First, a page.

Following social distancing while you’re out and about can be challenging, but especially so if you have a visual impairment. Our rehabilitation team have come up with some suggestions to help you stay independent, and to cope during the pandemic

Getting Out 

  • Try not to be put off telling people you have a visual impairment. You may be surprised and amazed the difference it can make when people know.
  • If you’ve got a cane, use it. Keep it in view at all times and try not to fold it away
  • Take your cane even if you are with someone; hold it to the side and make it obvious you are together and being guided.
  • If you’re using your long cane, make it obvious you are using it. Make the sweep obvious by keeping the arc wide. If using either 2 or 3 point touch make it noisy to alert people to your presence. You could increase your arc width as long as you don’t compromise your safety, for example in a shop.
  • Keep to the inner shoreline, away from the kerb, and let others step around you.
  • Make yourself visible, wear a high visibility vest or sash.

Social Distancing

If you think someone is too close, tell them you have a visual impairment and ask them whether they are at the correct distance. This will also help you gauge the distance required.


Hidden Disability

  • Some shops and venues use the Sunflower Lanyard to help identify hidden disabilities, you can read more about it on the RNIB’s website by clicking here.
  • Ask at customer service desks in shops, or information points in bus and railway stations to see if they have any available.
  • Optelec, a Derbyshire company who often exhibit at our Sight Support Information Days, have produced a free card and lanyard which you can wear around your neck to say you are visually impaired. If you would like one, click here to fill in their online form. They only have a limited number available on a first come, first served basis.
yellow card with visually impaired printed on it in large, black letters, with a yellow lanyard

Be Prepared

  • If you are using public transport, ring and book assistance if possible. Ring the bus, taxi or train company ahead of your journey to find out what to expect, and whether the layout of the station has changed.
  • Keep hand wipes or sanitiser in your pocket. Remember to disinfect your cane handle too, and the end of your cane if it’s been on the ground. It could have all the usual things on it that you find on a pavement!
  • Always make sure you have enough money on you for a taxi home so that you know you can get back whatever happens with public transport.

Building up confidence to do things again

Think about what you want to do to start with, and plan, plan and then plan some more. As you start to build up confidence, start pushing the limits of what you do, if it’s safe to do so. Get back into it and it will become second nature again.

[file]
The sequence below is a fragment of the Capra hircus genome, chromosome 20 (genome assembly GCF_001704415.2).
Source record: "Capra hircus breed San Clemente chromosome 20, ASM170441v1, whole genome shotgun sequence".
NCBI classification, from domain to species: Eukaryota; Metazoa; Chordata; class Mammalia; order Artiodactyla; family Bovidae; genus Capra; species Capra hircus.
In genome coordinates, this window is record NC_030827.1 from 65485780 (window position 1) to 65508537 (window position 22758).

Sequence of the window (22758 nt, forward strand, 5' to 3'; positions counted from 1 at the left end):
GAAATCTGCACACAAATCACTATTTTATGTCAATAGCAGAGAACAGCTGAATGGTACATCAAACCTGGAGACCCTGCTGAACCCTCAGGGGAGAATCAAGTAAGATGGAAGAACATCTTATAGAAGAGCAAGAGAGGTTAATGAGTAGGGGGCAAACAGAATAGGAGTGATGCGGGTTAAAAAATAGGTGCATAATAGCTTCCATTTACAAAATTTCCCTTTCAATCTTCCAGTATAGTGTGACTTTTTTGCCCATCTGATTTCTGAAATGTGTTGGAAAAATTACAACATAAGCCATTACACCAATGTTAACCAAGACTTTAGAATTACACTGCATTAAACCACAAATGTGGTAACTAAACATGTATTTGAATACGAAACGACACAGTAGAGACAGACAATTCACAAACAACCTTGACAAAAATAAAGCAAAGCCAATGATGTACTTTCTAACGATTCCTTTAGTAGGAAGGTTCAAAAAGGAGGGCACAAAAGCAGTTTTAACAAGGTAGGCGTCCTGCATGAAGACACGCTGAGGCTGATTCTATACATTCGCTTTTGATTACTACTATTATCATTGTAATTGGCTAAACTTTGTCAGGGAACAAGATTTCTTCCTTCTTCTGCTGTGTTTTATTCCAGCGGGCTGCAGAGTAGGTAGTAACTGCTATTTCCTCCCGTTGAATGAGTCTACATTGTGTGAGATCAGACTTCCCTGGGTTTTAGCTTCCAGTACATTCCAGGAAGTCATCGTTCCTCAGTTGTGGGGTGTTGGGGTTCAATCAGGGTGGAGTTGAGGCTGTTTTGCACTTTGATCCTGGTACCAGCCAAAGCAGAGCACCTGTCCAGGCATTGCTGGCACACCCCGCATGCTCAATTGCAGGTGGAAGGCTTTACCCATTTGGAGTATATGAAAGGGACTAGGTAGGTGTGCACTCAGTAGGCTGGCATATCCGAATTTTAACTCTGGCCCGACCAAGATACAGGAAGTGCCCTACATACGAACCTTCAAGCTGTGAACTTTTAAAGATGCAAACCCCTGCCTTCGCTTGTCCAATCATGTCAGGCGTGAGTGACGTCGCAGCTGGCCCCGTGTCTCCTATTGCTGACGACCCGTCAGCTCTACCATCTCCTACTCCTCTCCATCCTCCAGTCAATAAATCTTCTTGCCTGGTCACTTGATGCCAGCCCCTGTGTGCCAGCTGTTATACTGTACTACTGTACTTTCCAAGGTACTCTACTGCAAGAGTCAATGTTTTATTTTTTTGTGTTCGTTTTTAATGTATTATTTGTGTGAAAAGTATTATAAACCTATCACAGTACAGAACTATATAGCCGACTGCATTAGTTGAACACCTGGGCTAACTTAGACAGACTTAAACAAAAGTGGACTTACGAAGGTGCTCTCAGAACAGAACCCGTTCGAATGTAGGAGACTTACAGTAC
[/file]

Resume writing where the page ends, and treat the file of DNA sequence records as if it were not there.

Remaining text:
Have a think about what skills you have learned by yourself, and those you have been taught by others. You you may need a bit of refresher training. Contact us at any time for advice.

Information about Covid-19

Some of the national sight loss charities have put together some information about coronavirus specifically for people who are visually impaired. It covers everything from safe guiding and shopping deliveries to contacting local support networks. Click here to find out more

Your Mental Health and Well-Being

You may be worried about coronavirus (Covid-19) and how it could affect your life. Perhaps you are finding it difficult to spend a lot of time at home, or you have concerns about being around other people. The charity Mind has put together some good resources on mental health. You can find it online by clicking here. Alternatively, read our Five Steps to Mental Wellbeing which have been written with visual impairment in mind.

The RNIB offer talk and support befriending groups over the phone or online. The groups meet on weekdays and sessions last up to 55 minutes. All you need is access to a phone or computer in a quiet and comfortable place while you take part. The groups also support people with a dual sensory impairment/ hearing impairments. For more information please call 0303 123 9999 or visit the RNIB Talk and Support website page. You can also follow this link to refer yourself online.

With the Covid restrictions you can feel isolated, upset and anxious. To help with these feelings, you may benefit from talking to professional counsellors. There are a number of services that can offer you the time and space to express these emotions from the comfort of your home. 

The RNIB offer one-to-one telephone and online counselling sessions which can give you the time and support to talk through your situation and feelings. For more information contact 0303 123 9999, email, or follow this link to refer yourself online.

The Macular Society offer telephone counselling sessions for anyone who has been diagnosed with macular disease, or a family member. For more information and to refer yourself you can call 0300 3030 111, or fill in this online form to refer yourself



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